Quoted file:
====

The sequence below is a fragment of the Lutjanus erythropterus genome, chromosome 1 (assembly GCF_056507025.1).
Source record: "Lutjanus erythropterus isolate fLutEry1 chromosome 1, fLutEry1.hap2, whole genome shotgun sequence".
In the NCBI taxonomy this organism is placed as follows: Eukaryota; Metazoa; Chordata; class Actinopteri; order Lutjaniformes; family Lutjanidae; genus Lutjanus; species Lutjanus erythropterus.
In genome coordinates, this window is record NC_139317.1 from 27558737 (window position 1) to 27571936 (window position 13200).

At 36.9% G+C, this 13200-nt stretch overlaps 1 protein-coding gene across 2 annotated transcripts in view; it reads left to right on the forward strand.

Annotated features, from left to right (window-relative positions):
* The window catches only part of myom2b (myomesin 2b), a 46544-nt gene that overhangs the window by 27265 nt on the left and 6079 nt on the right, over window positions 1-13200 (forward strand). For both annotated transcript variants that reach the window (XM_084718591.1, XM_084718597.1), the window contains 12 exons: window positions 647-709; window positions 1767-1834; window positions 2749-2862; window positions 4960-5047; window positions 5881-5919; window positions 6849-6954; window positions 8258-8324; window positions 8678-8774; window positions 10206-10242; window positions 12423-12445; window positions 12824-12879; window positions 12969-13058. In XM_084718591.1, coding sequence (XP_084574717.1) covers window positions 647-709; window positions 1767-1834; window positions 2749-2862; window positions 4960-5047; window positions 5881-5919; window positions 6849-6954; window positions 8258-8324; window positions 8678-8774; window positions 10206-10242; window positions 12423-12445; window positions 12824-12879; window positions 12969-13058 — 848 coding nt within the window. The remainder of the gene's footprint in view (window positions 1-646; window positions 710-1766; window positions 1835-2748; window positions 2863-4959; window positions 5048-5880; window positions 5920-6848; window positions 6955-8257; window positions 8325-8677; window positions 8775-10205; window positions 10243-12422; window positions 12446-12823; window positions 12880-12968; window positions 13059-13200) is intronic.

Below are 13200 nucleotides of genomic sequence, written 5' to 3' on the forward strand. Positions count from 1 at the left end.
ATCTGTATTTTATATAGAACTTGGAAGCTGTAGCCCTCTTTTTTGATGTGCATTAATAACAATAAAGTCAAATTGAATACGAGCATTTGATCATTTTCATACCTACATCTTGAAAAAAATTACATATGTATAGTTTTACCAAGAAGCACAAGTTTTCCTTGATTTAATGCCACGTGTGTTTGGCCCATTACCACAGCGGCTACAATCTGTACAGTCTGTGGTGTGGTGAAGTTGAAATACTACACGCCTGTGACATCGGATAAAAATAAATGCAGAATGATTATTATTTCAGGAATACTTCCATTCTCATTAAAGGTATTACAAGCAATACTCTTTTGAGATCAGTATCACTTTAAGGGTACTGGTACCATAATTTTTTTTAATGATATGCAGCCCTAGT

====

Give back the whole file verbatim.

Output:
The sequence below is a fragment of the Lutjanus erythropterus genome, chromosome 1 (assembly GCF_056507025.1).
Source record: "Lutjanus erythropterus isolate fLutEry1 chromosome 1, fLutEry1.hap2, whole genome shotgun sequence".
In the NCBI taxonomy this organism is placed as follows: Eukaryota; Metazoa; Chordata; class Actinopteri; order Lutjaniformes; family Lutjanidae; genus Lutjanus; species Lutjanus erythropterus.
In genome coordinates, this window is record NC_139317.1 from 27558737 (window position 1) to 27571936 (window position 13200).

At 36.9% G+C, this 13200-nt stretch overlaps 1 protein-coding gene across 2 annotated transcripts in view; it reads left to right on the forward strand.

Annotated features, from left to right (window-relative positions):
* The window catches only part of myom2b (myomesin 2b), a 46544-nt gene that overhangs the window by 27265 nt on the left and 6079 nt on the right, over window positions 1-13200 (forward strand). For both annotated transcript variants that reach the window (XM_084718591.1, XM_084718597.1), the window contains 12 exons: window positions 647-709; window positions 1767-1834; window positions 2749-2862; window positions 4960-5047; window positions 5881-5919; window positions 6849-6954; window positions 8258-8324; window positions 8678-8774; window positions 10206-10242; window positions 12423-12445; window positions 12824-12879; window positions 12969-13058. In XM_084718591.1, coding sequence (XP_084574717.1) covers window positions 647-709; window positions 1767-1834; window positions 2749-2862; window positions 4960-5047; window positions 5881-5919; window positions 6849-6954; window positions 8258-8324; window positions 8678-8774; window positions 10206-10242; window positions 12423-12445; window positions 12824-12879; window positions 12969-13058 — 848 coding nt within the window. The remainder of the gene's footprint in view (window positions 1-646; window positions 710-1766; window positions 1835-2748; window positions 2863-4959; window positions 5048-5880; window positions 5920-6848; window positions 6955-8257; window positions 8325-8677; window positions 8775-10205; window positions 10243-12422; window positions 12446-12823; window positions 12880-12968; window positions 13059-13200) is intronic.

Below are 13200 nucleotides of genomic sequence, written 5' to 3' on the forward strand. Positions count from 1 at the left end.
ATCTGTATTTTATATAGAACTTGGAAGCTGTAGCCCTCTTTTTTGATGTGCATTAATAACAATAAAGTCAAATTGAATACGAGCATTTGATCATTTTCATACCTACATCTTGAAAAAAATTACATATGTATAGTTTTACCAAGAAGCACAAGTTTTCCTTGATTTAATGCCACGTGTGTTTGGCCCATTACCACAGCGGCTACAATCTGTACAGTCTGTGGTGTGGTGAAGTTGAAATACTACACGCCTGTGACATCGGATAAAAATAAATGCAGAATGATTATTATTTCAGGAATACTTCCATTCTCATTAAAGGTATTACAAGCAATACTCTTTTGAGATCAGTATCACTTTAAGGGTACTGGTACCATAATTTTTTTTAATGATATGCAGCCCTAGT